When the Pathfinder: Wrath of the Righteous game was released last year, it had a lot to live up to given that it was attempting to follow up on the Pathfinder: Kingmaker RPG, which is widely regarded as one of the most epic titles of this generation of computer RPGs. However, developer Owlcat Games did top their previous game in a lot of ways with Wrath by offering more complex character interactions, a bigger world and lots of new spells and abilities – including a mythic path where heroes could eventually become angels, devils, dragons, legendary monstrosities, a Judge Dredd type of character and quite a few other interesting choices. And while you were not building a kingdom, you were liberating one from an army of demons, which in many ways was even more challenging.
Our GiN review heaped praise onto Wrath of the Righteous, and we eagerly awaited the promised DLCs, because even after going through an 80+ hour grand campaign, we really wanted more.
Unfortunately, most of the DLCs for Wrath have been kind of lackluster. There is a lot of discussion online and on the Steam forums asking how Owlcat Games is able to make such amazing core content, but such disappointing DLCs. I don’t really have an answer for that other than, and I am just guessing here, Owlcat probably sees DLCs as a chance to experiment and try something different – things that they would not want to risk doing in their core games. The problem is that experiments often fail, and Owlcat seems to have proven that. The Inevitable Excess DLC failed because it was mostly one gigantic string of puzzles, and just like with the Nenio quests in the core game, the interface is not really designed to give players all of the visual clues they need to solve the puzzles. You can’t zoom in, rotate or otherwise manipulate the puzzle tiles, so all the squiggly lines painted on them look very similar sitting in your backpack. Then the second DLC, Through the Ashes, had an interesting concept with a low-level character trying to survive using their wits, but a pretty poor level design that more or less required you to specialize and be one of a handful of character types if you wanted to have a good chance at survival.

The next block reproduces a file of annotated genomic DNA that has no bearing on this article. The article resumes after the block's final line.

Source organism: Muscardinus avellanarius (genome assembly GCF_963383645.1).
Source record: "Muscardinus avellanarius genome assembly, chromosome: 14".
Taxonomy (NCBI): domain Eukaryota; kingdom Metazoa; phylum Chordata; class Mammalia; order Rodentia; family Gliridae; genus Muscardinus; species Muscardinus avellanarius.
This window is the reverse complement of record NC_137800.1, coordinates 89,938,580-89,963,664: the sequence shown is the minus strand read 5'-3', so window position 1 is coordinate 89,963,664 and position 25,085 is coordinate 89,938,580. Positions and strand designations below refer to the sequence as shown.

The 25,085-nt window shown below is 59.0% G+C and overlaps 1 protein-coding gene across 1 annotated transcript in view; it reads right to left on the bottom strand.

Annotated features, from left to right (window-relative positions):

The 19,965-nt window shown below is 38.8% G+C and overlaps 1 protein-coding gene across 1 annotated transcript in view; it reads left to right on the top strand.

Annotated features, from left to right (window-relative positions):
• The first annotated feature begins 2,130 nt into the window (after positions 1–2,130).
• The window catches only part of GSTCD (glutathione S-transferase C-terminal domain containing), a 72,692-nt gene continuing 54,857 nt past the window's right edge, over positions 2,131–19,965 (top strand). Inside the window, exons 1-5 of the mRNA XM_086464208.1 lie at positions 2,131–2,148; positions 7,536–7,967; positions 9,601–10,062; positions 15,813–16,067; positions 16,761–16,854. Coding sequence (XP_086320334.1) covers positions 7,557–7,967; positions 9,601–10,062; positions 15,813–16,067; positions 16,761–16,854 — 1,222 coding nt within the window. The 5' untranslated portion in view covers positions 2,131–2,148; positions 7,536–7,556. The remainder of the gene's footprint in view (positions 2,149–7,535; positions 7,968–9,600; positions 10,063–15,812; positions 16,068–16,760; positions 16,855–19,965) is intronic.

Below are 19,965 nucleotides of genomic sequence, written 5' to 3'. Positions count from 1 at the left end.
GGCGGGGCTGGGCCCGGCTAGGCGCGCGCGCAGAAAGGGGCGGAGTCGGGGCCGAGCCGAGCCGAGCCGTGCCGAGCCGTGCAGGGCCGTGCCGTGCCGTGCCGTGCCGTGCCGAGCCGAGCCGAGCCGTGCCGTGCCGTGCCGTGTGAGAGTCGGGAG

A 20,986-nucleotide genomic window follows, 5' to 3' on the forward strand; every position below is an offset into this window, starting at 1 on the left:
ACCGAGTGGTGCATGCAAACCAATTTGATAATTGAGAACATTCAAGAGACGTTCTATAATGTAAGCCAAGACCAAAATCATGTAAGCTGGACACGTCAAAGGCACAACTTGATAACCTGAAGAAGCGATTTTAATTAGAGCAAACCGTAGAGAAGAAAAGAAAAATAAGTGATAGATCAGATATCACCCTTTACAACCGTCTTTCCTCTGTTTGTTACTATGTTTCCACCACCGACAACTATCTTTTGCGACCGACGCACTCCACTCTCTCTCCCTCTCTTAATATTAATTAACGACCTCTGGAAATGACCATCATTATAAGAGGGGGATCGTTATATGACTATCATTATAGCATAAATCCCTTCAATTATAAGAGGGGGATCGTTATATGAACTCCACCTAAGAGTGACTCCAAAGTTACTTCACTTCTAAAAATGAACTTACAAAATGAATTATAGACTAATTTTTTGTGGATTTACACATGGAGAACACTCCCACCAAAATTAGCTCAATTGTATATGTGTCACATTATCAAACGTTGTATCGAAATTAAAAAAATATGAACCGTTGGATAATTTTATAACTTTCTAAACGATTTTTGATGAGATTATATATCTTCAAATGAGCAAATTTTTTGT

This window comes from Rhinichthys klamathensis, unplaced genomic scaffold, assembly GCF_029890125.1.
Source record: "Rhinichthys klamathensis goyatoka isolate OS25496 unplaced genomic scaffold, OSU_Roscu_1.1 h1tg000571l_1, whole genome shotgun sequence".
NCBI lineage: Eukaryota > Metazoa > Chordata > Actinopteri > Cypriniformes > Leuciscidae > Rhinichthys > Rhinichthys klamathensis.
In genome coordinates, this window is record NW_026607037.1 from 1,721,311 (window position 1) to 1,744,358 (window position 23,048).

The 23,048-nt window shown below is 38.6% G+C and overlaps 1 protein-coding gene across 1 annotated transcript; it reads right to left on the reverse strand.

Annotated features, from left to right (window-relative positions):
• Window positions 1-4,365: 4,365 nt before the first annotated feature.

So, now we come to The Treasure of the Midnight Isles DLC, and it’s probably the best of the lot, although that is not saying too much. Here, the developers wanted to clearly create a rogue-like experience (not the D&D rogue but a rouge-like game where if you die you can’t go back). They do this by creating very difficult enemies, preventing your party from resting other than at very specific points because of the corruption, and – this is probably the worst aspect of the DLC – forcing players to adventure in Iron Man mode so that they only have one save slot. And you can’t even save whenever you want. You have to find special save statues in the dungeons, like it’s 1998 again and we are helping Lara Croft find save diamonds hidden in tombs.
And even with all of those headwinds, I still managed to have a nice time with The Treasure of the Midnight Isles, although it did get a bit repetitive after a while. In terms of the premise of the DLC, remember that the Midnight Isles are comprised of dead demons that were slain by Nocticula. You will be tasked with exploring them, collecting treasures and slowly gaining power so that you can, well, explore more islands. There is really no story and no overarching plot to the DLC, although there is a bit of backstory that can be learned as you collect artifacts from bosses. You start in the abyss, but why you are there or what your motivation (or curse) is for constantly going aboard a cursed ship for deadly voyages is unclear. Maybe your character is saving up enough gold to get a badass cosmetic procedure or something.
Having no real plot does free up players to create any kind of character they want, so the DLC is a perfect chance to try out an undead assassin build, a halfling cavalier, a tiefling mad dog barbarian or whatever else you can think up. And while that motley crew is still alive, they can earn perks that will carry over to the next group of adventurers you build for your next run.
You start with one character in your party and can get another by talking with one of the very few NPCs in the game. They are located right where you start the DLC. Thereafter, you can earn more party members by finding them on the islands you explore, because the map shows you which islands have new party members as rewards, so you just need to sail to them. New party members are blank slates keyed to your main character’s level, so again, this DLC gives a perfect chance to try out all those crazy classes you never got around to playing in the core game.